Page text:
Well, the Washington Post offers an update on how the money is being moved and even highlights the story of a defector who claims to be involved in the DPRK’s insurance racket:
For Kim Jong Il’s birthday, North Korean insurance managers prepared a special gift.
In Singapore, they stuffed $20 million in cash into two heavy-duty bags and sent them, via Beijing, to their leader in Pyongyang, said Kim Kwang Jin, who worked as a manager for Korea National Insurance Corp., a state-owned monopoly.
Kim said he helped arrange the shipment and watched in February 2003 as the cash was packed. After the money arrived, Kim Jong Il sent a letter of thanks to the managers and arranged for some of them to receive gifts that included oranges, apples, DVD players and blankets, Kim said.
“It was a great celebration,” he said.
The $20 million birthday present and the gratitude of its recipient, who is known as the Dear Leader, were annual highlights of a sophisticated global insurance fraud that North Korea has concocted to provide its communist leadership with hard currency, said Kim, who spent five years as an executive of the state insurance company in Pyongyang and worked for a year at its banking subsidiary in Singapore before defecting to South Korea.
The British court ruled the way it did [NKeconWatch: this might be an error as the court did not rule on the case--it was settled] because the reinsurance companies contractually agreed to be bound by the North Korean court system (which to nobody’s surprise systematically rules in favor of domestic agencies and firms). Since the western reinsurance firms could not prove that the DPRK was committing fraud, they had to pay up.
And how does this program work?
While working for North Korea’s insurance monopoly, Kim Kwang Jin said, he and other managers had a tightly focused mission: to find reinsurance companies and brokers in different parts of the world who would accept high premiums to reinsure KNIC’s policies.
Those policies, he said, usually covered losses from common North Korean disasters such as mining accidents, industrial fires, transportation crashes and crop losses due to floods.
“The major point of the reinsurance operation is that they are banking on disaster,” he said. “Whenever there is a disaster, it becomes a source of hard currency.”
According to Kim, KNIC would target a different potential disaster and a different reinsurance company each year. “We pass it around,” he said. “One year, it might be Lloyd’s; the next year, it might be Swiss Re; and the next, Munich Re.”
In London, the expert on the insurance industry familiar with the helicopter case echoed Kim’s assessment of how KNIC operated. He spoke on the condition of anonymity because he was not authorized by reinsurers to talk about the case.
“They pay good premiums, and they are very sophisticated, very clever,” he said. “They would divvy business up into very small bites and use different brokers in different places. The division of losses was such that it would never be apparent to a prospective reinsurer just how bad the business was.”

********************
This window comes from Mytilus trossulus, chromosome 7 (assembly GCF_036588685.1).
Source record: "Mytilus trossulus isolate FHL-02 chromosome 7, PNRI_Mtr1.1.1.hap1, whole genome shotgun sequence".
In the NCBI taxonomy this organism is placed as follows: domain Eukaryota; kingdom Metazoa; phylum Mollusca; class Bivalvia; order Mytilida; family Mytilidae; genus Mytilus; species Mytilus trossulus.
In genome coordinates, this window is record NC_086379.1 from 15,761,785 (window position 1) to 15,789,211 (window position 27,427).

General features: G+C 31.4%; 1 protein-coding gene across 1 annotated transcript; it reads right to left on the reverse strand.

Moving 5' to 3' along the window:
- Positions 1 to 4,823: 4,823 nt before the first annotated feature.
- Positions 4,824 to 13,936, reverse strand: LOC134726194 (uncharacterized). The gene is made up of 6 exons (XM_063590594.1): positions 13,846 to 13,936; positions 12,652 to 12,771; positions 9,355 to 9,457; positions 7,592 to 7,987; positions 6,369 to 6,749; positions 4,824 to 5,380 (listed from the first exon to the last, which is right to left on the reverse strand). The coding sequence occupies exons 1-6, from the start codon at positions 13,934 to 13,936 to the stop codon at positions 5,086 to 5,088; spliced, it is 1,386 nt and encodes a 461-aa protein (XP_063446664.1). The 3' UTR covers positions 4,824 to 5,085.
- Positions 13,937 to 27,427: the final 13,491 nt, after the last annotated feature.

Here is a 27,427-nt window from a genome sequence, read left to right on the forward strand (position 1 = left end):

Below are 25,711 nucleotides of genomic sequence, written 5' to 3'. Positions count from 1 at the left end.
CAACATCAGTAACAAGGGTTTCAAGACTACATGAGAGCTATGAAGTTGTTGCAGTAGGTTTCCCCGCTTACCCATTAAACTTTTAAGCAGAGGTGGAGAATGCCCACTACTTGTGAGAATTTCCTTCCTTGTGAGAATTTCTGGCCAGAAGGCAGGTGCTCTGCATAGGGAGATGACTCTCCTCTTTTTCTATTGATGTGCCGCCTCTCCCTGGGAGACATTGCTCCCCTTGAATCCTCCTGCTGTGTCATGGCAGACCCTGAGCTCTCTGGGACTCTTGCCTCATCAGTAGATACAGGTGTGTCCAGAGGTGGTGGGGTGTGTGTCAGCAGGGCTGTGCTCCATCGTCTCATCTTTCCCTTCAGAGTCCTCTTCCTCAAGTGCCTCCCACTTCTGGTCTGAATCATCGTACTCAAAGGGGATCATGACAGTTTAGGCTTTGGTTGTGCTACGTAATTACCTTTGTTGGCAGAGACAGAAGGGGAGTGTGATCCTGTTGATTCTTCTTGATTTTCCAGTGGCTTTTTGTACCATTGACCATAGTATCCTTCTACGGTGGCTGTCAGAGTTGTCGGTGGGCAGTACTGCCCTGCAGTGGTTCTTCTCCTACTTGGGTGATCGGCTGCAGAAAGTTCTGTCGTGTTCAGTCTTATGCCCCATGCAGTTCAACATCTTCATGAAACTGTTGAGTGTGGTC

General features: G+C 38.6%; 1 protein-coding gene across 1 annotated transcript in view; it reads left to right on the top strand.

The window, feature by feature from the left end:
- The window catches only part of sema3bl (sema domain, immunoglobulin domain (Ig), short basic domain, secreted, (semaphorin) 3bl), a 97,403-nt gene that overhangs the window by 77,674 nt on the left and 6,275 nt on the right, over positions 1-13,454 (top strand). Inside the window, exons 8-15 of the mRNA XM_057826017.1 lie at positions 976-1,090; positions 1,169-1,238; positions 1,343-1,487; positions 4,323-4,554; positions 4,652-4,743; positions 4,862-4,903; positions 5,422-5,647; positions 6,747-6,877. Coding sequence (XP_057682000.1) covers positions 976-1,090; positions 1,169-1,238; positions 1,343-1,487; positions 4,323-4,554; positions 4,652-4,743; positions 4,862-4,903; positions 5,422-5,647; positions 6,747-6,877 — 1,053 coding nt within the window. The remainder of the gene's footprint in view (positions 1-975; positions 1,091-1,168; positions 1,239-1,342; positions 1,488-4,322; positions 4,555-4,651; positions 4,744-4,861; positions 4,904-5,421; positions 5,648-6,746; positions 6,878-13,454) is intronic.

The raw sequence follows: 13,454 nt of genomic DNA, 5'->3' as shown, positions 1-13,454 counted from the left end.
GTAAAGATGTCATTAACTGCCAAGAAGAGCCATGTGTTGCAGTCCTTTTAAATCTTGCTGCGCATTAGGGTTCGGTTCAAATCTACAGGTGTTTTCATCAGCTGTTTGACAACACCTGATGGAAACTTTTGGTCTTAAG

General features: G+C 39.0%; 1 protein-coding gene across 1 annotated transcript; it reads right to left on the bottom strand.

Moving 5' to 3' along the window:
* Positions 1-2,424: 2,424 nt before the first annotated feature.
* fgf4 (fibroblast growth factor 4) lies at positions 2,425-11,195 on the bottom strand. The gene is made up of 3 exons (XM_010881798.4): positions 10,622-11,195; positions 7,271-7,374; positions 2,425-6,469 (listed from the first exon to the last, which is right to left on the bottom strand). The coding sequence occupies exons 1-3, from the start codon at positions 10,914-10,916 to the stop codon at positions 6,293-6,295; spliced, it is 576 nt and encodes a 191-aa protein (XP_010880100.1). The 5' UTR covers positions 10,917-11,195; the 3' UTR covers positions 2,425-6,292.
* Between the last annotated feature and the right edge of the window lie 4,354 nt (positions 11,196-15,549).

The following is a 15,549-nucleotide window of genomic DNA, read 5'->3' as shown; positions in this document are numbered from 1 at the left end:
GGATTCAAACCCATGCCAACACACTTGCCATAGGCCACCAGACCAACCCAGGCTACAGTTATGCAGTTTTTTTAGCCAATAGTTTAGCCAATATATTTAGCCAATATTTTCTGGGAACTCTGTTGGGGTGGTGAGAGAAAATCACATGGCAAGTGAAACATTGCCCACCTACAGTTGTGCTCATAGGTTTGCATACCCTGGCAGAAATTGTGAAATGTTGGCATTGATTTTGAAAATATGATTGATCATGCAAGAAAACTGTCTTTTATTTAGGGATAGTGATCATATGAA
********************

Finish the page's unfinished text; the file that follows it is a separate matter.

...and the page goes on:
The North Koreans were known in the reinsurance industry for their capacity to prepare meticulously documented claims, speed them through puppet courts in Pyongyang and demand quick payment from international reinsurers. The North sometimes restricts the ability of reinsurers to dispatch investigators to verify claims.
The North Korean insurance monopoly sometimes took advantage of the geographical and political ignorance of brokers and reinsurers, according to the London-based insurance expert. Some brokers and companies, he said, thought they were dealing with a company from South Korea, while others were unaware that North Korea is a secretive totalitarian state with one of the world’s worst human rights records.
When he worked at KNIC, Kim said, annual revenue from North Korea’s reinsurance claims was about $50 million to $60 million. Most of that money, he said, was used to scout out potential disasters inside North Korea, to buy more reinsurance on the global market and to pay premiums.
“The remaining hard currency should have been used to help people recover from disasters and accidents, but it was not used that way,” Kim said. “It is just going into the pocket of Kim Jong Il.”
He said cash shipments of $20 million arrived yearly in Pyongyang, usually in the week before Feb. 16, which is Kim Jong Il’s birthday and a national holiday. In his six years at KNIC, Kim said, bags of cash arrived in Pyongyang from Singapore, Switzerland, France and Austria.
The money, he added, was delivered to an entity called Bureau 39 of the Korean Workers’ Party Central Committee. It was created by Kim Jong Il in the 1970s to collect hard currency and give him an independent power base, according to defectors, Seoul-based analysts and published reports. These sources agree that Bureau 39 spends foreign currency on luxury goods for the North Korean elite, components for missiles and other weapons programs.
With Bureau 39 skimming off hard-currency earnings returned to North Korea by KNIC’s global operation, Kim said, claims to disaster victims had to be paid in won, North Korea’s currency.
“That money is nearly worthless at present, because the economy has collapsed,” he said. “This means that little is done to help people recover from fires or whatever.”
But Kim Jong Il has been pleased with the state insurance company, Kim said.
“It brings him large amounts of hard currency,” Kim said. “Working in insurance is one of the best professions in North Korea. Many people want to do it.”
Mr. Kim is working in the Washington DC area this year with the Committee for Human Rights in North Korea.
Read the full artocle here:
Global Insurance Fraud By North Korea Outlined